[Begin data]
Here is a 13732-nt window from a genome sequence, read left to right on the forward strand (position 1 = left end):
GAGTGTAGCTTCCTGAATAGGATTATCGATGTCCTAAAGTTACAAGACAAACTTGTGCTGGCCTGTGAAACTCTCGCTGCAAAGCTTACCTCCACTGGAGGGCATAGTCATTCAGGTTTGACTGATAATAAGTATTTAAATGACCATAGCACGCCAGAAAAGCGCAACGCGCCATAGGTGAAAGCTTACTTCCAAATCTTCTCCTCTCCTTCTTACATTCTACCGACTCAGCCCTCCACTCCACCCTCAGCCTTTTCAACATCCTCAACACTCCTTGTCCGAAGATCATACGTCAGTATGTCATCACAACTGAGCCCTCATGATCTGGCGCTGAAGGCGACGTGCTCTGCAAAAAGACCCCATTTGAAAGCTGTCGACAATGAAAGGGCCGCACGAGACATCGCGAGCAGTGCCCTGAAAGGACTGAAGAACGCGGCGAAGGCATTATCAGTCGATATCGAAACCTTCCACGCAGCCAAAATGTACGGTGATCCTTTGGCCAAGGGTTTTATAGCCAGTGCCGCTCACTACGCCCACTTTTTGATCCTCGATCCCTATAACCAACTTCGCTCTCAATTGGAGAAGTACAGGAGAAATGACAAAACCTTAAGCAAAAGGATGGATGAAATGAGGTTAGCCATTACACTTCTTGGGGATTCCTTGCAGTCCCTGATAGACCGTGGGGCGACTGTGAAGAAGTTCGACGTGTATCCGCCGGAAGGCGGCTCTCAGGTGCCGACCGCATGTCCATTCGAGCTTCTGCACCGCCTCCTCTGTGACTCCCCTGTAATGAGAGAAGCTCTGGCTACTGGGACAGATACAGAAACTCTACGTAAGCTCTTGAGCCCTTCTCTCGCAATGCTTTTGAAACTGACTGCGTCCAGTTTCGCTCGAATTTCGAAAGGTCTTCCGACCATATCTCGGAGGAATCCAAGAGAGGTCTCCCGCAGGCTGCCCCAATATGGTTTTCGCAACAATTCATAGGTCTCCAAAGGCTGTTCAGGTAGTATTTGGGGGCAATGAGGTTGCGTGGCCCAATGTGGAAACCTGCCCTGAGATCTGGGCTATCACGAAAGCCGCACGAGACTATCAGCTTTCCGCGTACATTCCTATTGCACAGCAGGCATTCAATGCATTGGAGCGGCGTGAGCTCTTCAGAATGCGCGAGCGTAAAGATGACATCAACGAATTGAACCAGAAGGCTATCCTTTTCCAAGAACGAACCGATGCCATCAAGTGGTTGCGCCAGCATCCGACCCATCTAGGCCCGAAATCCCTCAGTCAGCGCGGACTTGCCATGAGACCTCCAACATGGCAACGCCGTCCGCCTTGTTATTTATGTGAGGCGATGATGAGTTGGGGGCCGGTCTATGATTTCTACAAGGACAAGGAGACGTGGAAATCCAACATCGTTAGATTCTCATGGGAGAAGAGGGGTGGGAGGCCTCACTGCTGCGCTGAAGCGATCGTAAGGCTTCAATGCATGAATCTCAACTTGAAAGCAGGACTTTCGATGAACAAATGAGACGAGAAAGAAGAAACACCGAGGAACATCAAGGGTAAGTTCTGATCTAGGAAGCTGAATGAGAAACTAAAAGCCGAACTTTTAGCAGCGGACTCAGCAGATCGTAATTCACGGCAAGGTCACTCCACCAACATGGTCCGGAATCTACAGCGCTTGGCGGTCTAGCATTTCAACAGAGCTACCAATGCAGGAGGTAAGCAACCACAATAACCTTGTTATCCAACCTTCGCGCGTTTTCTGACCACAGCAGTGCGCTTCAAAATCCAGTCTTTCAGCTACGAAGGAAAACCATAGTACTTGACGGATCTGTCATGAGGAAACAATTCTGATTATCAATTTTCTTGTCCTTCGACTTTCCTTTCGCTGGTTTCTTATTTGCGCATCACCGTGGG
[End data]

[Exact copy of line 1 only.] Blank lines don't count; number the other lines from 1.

Here is a 13732-nt window from a genome sequence, read left to right on the forward strand (position 1 = left end):